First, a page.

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MDC 3-bay hopper mystery

D. Scott Chatfield
 

Everybody loves a good mystery, right?

I'm holding an old MDC rib-side 3-bay (HO) with the longitudinal ballast gates.  The crossdump version was long ago superseded by the Atlas 9-panel 3-bay (has there been anything better?), but I started this thing many years ago to make a Southern ballast hopper.  Made quite a bit of progress until I took a long look at those 9-panel sides (should be 10 on a ballast hopper) and realized I was going to have quite the problem making the eight large letters of the name SOUTHERN look right since they wouldn't be centered.  Oh well....on to the next project....

(Turns out FEC rebuilt some 9-panel crossdumps into ballast hoppers, so there is an after-the-fact sorta-prototype for this model.  But that happened long after 1960.)

(Get to the mystery, Blind Dog.)  So recently I dug it out of the heap to make it into a stand-in for another railroad that didn't exist before 1960 and pawn it off on a friend.

Looking the sides I see a little plate on the lower left side with the number 12 in raised letters. Huh?  And is this 12 on the other side?  Of course not.  It's 170.  

What the flying fudge are those supposed to mean?

And yes, they're on the crossdump version too. 


Scott Chatfield

Todd Sullivan
 

Hi Scott -

Not sure what those numbers are for.  Could be that Clarence Menteer had them put there to indicate mold numbers.  Clarence owned MDC when the hopper models were created.  Clarence used to direct his mold-maker(s) to "make a boxcar that looks like this", holding up prototype photos of boxcars built by ACF and P-S, so the resulting models had ACF ends and P-S sides, or some similar combination.  He was a businessman, not a modeler.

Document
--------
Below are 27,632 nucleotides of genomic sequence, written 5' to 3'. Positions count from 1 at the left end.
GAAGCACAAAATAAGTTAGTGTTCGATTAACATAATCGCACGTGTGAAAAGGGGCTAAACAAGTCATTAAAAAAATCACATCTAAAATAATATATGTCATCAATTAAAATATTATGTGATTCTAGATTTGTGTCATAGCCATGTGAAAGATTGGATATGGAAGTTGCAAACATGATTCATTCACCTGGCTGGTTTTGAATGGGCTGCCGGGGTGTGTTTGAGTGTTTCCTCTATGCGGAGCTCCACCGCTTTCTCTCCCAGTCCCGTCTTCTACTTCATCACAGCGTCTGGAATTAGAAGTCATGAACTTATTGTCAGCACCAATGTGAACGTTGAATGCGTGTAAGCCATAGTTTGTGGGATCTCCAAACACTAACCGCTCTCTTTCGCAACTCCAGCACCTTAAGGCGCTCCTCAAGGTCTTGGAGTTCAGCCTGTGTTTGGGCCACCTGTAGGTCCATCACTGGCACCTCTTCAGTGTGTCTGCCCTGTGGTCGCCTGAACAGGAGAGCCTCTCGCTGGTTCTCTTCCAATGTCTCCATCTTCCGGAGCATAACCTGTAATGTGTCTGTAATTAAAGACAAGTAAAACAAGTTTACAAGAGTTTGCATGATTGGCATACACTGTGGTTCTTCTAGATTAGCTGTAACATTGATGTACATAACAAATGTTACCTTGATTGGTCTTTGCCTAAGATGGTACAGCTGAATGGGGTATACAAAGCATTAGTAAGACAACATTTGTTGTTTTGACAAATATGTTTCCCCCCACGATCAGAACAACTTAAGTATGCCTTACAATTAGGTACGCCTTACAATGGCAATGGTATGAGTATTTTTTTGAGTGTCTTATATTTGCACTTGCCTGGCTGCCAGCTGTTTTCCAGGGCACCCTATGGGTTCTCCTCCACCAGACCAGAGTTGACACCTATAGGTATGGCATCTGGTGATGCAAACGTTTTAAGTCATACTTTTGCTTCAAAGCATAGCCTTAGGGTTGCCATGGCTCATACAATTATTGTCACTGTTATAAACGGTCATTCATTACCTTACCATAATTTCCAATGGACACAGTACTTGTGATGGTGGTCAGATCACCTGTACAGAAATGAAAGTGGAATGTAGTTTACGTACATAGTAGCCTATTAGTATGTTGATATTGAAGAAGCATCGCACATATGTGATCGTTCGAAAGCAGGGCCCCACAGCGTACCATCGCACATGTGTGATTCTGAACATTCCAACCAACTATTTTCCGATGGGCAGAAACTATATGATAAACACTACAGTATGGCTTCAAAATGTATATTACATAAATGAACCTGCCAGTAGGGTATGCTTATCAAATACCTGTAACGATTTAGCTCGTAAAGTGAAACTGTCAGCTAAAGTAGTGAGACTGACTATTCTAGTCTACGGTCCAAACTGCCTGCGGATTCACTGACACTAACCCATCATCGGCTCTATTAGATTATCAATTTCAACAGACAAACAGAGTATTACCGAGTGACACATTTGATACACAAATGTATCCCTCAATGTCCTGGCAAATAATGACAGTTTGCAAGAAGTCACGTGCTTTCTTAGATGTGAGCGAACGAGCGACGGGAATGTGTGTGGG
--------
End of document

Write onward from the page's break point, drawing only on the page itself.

More about those MDC hoppers.  Back 30 or so years ago when I was building a fleet of B&O and C&O hoppers for a 1960s B&O layout that never got built, I did a bunch of work to improve a group of MDC ribbed triples.  About 70% of the way through he project, I realized that the handbrakes were on the wrong end of the C&O cars (whence came the B&O cars), based on the direction of the outlet bays.  That problem I couldn't fix without a lot more work on the painted and decaled cars I had finished, so I quietly put them away with a sigh. You might want to check your prototype photos to see if that hold true for the car(s) you are finishing.

Todd Sullivan.

Curt Fortenberry
 


Back when Athearn acquired the line, I had a conversation with Craig Walker over these hoppers, and I said the same thing, correct the orientation of the hoppers.  We were talking specifically about the Alaska RR versions, which were acquired used from C&O.  ARR was still using them till about 10 - 15 years ago or so; probably till the 50 year rule kicked in.

Curt Fortenberry